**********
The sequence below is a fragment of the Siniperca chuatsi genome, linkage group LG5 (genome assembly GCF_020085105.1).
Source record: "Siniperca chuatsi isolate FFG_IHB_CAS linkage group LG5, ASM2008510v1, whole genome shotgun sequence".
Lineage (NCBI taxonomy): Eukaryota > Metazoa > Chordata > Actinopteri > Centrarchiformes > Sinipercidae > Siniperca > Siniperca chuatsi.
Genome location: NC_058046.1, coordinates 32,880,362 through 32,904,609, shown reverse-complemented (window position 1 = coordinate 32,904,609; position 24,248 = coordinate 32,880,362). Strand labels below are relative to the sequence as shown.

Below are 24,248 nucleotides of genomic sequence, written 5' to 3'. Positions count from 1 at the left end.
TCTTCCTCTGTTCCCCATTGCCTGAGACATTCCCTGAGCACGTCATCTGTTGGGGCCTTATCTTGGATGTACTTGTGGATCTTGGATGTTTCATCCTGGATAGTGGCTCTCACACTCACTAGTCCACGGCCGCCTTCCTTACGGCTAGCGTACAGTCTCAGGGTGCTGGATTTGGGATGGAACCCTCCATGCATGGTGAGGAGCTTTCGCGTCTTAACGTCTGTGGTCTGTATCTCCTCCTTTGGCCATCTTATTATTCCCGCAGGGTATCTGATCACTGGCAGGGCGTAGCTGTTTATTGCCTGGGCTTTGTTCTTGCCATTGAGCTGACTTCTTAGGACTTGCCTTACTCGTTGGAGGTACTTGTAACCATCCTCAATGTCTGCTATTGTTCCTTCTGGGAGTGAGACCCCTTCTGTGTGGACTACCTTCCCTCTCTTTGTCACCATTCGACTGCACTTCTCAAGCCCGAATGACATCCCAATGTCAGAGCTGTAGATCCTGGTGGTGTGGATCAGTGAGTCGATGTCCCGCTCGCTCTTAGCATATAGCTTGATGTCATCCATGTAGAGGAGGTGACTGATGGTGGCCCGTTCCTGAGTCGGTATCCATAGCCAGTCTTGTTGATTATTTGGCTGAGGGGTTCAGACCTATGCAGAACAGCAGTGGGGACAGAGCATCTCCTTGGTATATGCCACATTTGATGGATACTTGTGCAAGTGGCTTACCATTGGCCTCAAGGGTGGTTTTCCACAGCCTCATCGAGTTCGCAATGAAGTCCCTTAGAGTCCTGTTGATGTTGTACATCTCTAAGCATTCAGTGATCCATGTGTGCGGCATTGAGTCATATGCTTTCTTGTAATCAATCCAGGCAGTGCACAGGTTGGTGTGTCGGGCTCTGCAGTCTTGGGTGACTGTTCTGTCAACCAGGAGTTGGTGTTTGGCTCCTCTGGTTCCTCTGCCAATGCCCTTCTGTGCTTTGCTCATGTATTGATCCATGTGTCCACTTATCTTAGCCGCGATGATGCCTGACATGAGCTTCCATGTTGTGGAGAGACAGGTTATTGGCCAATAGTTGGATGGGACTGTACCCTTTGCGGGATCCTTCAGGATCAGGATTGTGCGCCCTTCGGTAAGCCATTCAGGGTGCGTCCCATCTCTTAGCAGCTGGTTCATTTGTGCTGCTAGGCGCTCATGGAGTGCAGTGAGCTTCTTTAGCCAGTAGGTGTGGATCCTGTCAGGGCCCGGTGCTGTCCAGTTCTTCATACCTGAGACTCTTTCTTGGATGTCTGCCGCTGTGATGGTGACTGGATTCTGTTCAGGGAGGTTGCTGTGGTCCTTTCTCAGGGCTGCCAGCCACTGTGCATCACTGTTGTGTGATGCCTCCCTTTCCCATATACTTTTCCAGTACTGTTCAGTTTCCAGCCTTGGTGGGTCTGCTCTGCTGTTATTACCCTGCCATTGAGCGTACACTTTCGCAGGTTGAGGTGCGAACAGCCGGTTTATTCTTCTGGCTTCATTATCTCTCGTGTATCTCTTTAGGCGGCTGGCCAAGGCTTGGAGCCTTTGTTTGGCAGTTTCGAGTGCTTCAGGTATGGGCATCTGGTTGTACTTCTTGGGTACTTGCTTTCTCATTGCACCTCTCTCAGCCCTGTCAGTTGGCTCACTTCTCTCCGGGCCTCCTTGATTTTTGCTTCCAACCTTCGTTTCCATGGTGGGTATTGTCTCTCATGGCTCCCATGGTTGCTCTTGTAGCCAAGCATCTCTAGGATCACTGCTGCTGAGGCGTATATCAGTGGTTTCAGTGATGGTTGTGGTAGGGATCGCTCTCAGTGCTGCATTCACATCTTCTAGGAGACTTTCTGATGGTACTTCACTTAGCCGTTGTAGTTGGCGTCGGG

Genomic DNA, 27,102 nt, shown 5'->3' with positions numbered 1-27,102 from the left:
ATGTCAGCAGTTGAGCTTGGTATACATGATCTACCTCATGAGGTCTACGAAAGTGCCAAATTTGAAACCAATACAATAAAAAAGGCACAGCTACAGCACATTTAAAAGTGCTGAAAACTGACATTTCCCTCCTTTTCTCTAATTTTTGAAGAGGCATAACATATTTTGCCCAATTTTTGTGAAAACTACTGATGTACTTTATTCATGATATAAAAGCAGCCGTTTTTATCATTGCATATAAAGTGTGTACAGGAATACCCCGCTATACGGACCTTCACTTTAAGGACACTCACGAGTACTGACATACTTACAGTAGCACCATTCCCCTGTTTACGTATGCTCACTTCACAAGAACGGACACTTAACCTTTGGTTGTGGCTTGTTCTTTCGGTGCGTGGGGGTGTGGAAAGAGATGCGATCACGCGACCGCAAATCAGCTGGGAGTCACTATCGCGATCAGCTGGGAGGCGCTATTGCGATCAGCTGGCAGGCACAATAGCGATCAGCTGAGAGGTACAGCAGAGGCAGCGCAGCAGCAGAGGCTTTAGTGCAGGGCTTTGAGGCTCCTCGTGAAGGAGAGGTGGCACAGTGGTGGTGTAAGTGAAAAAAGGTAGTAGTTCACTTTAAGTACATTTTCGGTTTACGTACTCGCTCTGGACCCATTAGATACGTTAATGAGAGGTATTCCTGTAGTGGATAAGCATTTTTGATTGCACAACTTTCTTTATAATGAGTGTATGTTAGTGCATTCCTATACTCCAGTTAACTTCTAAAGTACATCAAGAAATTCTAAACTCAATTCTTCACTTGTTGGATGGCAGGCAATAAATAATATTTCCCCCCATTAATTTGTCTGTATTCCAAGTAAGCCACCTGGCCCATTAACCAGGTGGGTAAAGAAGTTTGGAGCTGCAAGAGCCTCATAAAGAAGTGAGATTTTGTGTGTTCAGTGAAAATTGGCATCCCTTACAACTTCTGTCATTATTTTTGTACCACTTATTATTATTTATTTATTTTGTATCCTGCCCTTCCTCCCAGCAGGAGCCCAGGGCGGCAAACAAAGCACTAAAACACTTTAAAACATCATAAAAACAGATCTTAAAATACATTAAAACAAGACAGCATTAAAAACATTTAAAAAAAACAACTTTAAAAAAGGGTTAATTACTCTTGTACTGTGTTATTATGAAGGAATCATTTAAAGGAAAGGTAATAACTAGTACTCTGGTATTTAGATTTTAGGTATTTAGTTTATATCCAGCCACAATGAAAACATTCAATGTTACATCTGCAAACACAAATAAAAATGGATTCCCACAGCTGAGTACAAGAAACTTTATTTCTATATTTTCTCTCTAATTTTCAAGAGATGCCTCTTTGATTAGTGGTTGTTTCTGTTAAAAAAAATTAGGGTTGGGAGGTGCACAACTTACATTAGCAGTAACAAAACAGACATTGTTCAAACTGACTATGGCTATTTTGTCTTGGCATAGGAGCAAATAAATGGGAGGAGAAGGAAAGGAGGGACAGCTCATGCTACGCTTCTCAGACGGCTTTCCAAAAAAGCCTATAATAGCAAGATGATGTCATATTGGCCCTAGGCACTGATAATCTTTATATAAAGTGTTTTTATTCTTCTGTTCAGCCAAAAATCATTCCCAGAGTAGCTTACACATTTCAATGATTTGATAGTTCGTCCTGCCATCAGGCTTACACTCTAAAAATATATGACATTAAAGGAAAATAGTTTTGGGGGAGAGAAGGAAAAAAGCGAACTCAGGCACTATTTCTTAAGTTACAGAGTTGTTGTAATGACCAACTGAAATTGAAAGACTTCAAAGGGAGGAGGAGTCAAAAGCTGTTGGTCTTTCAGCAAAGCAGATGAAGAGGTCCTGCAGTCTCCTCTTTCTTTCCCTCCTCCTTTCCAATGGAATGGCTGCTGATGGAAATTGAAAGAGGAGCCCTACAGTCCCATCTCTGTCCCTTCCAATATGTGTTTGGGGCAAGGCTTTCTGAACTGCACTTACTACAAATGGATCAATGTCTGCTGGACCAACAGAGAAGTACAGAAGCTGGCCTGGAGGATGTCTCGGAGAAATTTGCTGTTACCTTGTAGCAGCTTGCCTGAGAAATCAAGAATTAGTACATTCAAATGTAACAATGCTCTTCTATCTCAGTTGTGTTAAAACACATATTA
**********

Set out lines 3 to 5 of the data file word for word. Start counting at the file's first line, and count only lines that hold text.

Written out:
Lineage (NCBI taxonomy): Eukaryota > Metazoa > Chordata > Actinopteri > Centrarchiformes > Sinipercidae > Siniperca > Siniperca chuatsi.
Genome location: NC_058046.1, coordinates 32,880,362 through 32,904,609, shown reverse-complemented (window position 1 = coordinate 32,904,609; position 24,248 = coordinate 32,880,362). Strand labels below are relative to the sequence as shown.

Below are 24,248 nucleotides of genomic sequence, written 5' to 3'. Positions count from 1 at the left end.